Media Asset Management Systems
in the production workflow

Traditional systems for management of content and assets for broadcast and postproduction applications

Definitions :

Defined by the Society of Motion Picture and Television Engineers (SMPTE) and the European Broadcasting Union (EBU) are the following terms, which are commonly used:

        - Content: Essence and metadata

                    o Essence: Video, audio or data
                    o Metadata: Data description 

        - Asset: Content and rights

Soft- and Hardware solutions for organizing media content and rights are known under the interchangeably usable terms “Content Management” (CM), “Asset Management” (AM), “Media Asset Management” (MAM), “Digital Media Management” (DMM) and “Digital Asset Management” (DAM). The following image describes the relation between the used terms.

Relation between Asset, Content and Rights

Media Content – Essence and Metadata

For the different usages in the system the video and audio data is encoded in different quality levels and formats (table is an indication for the ratios):

Media Content DAM in Production - Format, Quality and datarate for video and audio

To ensure the exchange of metadata and content, one well-established format is widely used. MXF (Material eXchange Format, SMPTE 377M and other operational patterns and containers specified by the SMPTE) is an open standard for media files in the production and broadcasting environment. MXF therefore is not a supplementary file, it is a container for handling metadata and essence files in one piece. A possible meta data format is the BMF (Broadcast Metadata Exchange Format, Institut für Rundfunktechnik IRT).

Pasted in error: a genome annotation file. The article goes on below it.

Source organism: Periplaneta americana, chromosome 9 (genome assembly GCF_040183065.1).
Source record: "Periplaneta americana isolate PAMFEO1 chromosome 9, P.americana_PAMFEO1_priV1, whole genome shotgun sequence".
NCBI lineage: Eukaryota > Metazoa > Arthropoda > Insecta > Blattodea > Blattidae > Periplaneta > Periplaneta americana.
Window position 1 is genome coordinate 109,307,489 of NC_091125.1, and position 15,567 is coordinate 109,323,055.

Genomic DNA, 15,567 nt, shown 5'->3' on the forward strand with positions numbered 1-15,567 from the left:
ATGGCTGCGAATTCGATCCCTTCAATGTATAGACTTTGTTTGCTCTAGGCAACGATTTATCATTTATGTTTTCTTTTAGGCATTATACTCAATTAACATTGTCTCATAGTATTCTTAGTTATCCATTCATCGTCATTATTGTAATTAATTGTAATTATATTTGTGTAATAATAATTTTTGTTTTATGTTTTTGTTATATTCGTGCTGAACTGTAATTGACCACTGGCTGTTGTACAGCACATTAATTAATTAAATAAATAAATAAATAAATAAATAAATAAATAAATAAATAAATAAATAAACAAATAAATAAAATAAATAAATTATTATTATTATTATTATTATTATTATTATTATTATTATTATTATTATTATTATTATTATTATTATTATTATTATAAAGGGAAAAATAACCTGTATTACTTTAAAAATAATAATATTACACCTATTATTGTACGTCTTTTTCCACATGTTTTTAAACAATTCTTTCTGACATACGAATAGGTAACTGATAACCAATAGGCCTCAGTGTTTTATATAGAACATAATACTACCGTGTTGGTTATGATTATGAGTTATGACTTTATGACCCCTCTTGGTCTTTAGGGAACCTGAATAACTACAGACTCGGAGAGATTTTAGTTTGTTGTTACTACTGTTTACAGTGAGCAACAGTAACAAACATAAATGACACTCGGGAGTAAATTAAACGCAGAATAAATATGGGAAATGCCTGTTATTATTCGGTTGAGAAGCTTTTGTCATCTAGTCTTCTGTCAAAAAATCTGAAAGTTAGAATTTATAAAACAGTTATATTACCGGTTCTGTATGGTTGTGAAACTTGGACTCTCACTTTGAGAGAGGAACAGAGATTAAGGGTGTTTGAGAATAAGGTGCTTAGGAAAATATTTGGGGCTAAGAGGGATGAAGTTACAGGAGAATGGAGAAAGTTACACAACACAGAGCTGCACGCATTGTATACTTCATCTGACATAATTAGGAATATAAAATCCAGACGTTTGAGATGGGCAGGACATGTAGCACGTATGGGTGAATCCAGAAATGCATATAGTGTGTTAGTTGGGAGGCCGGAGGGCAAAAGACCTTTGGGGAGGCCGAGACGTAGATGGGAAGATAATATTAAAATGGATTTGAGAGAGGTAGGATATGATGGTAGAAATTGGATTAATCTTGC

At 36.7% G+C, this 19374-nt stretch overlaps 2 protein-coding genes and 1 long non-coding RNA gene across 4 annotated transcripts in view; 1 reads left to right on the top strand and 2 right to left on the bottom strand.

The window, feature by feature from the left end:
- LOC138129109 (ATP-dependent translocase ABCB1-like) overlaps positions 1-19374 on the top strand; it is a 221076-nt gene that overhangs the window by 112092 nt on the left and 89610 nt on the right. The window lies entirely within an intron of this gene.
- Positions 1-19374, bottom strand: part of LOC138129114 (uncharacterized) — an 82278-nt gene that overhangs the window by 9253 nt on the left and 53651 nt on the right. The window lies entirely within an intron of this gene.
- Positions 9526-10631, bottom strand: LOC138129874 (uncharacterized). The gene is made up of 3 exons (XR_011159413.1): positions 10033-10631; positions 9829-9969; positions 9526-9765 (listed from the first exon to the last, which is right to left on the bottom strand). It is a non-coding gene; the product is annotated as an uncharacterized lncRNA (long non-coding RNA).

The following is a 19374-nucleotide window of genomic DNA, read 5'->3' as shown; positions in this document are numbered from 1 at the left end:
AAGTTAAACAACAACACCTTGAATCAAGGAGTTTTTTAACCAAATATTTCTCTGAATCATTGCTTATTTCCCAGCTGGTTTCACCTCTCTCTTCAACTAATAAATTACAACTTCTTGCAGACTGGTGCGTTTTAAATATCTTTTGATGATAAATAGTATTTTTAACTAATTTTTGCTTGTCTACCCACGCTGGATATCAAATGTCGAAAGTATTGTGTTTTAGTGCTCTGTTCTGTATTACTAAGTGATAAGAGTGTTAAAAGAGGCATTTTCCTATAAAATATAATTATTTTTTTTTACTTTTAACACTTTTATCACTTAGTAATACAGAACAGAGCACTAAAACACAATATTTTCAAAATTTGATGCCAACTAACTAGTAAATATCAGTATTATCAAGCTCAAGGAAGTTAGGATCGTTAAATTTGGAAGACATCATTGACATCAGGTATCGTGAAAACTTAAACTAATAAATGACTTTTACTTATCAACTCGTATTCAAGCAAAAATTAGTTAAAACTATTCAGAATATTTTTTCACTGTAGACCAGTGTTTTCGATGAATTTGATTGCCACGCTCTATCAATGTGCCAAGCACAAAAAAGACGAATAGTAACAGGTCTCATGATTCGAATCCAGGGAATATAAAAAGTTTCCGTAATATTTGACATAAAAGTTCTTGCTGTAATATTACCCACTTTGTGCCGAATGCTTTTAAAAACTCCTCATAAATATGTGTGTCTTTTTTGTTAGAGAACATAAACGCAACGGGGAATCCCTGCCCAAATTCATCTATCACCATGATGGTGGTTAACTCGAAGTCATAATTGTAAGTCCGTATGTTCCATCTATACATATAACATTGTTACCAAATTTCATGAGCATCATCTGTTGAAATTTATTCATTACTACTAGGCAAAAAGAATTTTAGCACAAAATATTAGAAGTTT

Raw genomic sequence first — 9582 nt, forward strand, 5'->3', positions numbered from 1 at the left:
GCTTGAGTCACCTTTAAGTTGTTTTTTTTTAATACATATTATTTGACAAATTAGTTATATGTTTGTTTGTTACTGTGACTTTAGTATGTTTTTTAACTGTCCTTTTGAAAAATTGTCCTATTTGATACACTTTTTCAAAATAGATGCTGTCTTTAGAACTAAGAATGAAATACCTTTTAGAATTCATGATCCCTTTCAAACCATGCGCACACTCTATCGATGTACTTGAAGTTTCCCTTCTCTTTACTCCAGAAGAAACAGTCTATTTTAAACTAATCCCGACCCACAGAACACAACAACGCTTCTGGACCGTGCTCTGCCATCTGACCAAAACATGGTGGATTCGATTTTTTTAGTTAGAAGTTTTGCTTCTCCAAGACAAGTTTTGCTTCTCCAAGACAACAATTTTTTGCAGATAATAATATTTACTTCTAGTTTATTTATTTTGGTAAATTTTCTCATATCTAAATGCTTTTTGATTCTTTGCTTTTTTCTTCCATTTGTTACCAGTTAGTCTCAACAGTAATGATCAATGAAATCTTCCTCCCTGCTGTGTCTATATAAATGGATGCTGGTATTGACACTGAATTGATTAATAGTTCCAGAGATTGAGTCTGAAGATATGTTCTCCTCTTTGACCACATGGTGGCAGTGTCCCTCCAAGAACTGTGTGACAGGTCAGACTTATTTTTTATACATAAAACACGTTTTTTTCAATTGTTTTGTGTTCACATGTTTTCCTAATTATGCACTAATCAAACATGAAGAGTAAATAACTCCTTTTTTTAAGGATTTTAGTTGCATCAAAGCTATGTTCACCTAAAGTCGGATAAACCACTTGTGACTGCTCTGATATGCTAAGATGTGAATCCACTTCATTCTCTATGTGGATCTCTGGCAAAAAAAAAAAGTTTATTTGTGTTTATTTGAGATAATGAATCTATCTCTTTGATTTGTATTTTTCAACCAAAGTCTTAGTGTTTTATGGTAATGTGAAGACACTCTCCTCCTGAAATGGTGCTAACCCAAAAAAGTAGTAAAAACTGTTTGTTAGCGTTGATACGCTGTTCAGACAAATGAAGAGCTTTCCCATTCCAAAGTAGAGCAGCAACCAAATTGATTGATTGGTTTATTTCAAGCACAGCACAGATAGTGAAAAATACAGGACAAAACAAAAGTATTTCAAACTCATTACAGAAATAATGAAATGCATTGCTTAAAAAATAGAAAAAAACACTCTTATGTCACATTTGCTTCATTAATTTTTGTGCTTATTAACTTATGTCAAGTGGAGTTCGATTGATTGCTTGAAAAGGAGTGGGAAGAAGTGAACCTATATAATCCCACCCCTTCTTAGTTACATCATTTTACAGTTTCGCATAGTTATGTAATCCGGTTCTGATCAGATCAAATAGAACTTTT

Media Assets – Content and Rights

An efficient and credible rights management is a central component for the future of digital media content archives. Due to the linked market for digital content their producers and providers are anxious about the multiple uses in different formats and the tracking of their rights. Digital rights raise complex problems for integrating into media archives and are a big organizational challenge for the proper integration into present workflows.

Media Asset Management - Rights Process (Schneider, Krause, Schmidt – FKTG 2003)

Media Asset Management System

Important for avoiding media breaks, is the incorporation of a media asset management system into the complete workflow. One of the moment important tasks of a content management system in general is the re-use and re-purposing of archived material. This helps to reduce the costs of new productions.

User groups for accessing asset management systems

Dependent on the use of a media archive the individual workflow differs, the following graph illustrates the basic steps for ingesting new material into the system.

Workflow Media Asset Management System

The illustrated process describes the basic steps from the original source material to the final archiving. The goal of a media asset management besides the archiving is the efficient searching and browsing of the reference content, their metadata and corresponding rights. Normally all reference content that is inserted into the media archive is linked to specific metadata. The basic procedure is to assign one set of additional information to the whole media object. This restricts the searching for special scenes of a longer reference clip. To conquer this limitation an additional index process is needed. For this indexing of reference material two common strategies exist, stratification and segmentation.

The process of segmentation is straightforward. The original reference material is automatically cut into smaller independent media object. This enables the association of different metadata to pieces of the original clip and the independent access of this sub clips from the media archive. This procedure raises problems in the granularity of the segments and the proper annotation with the corresponding meta data.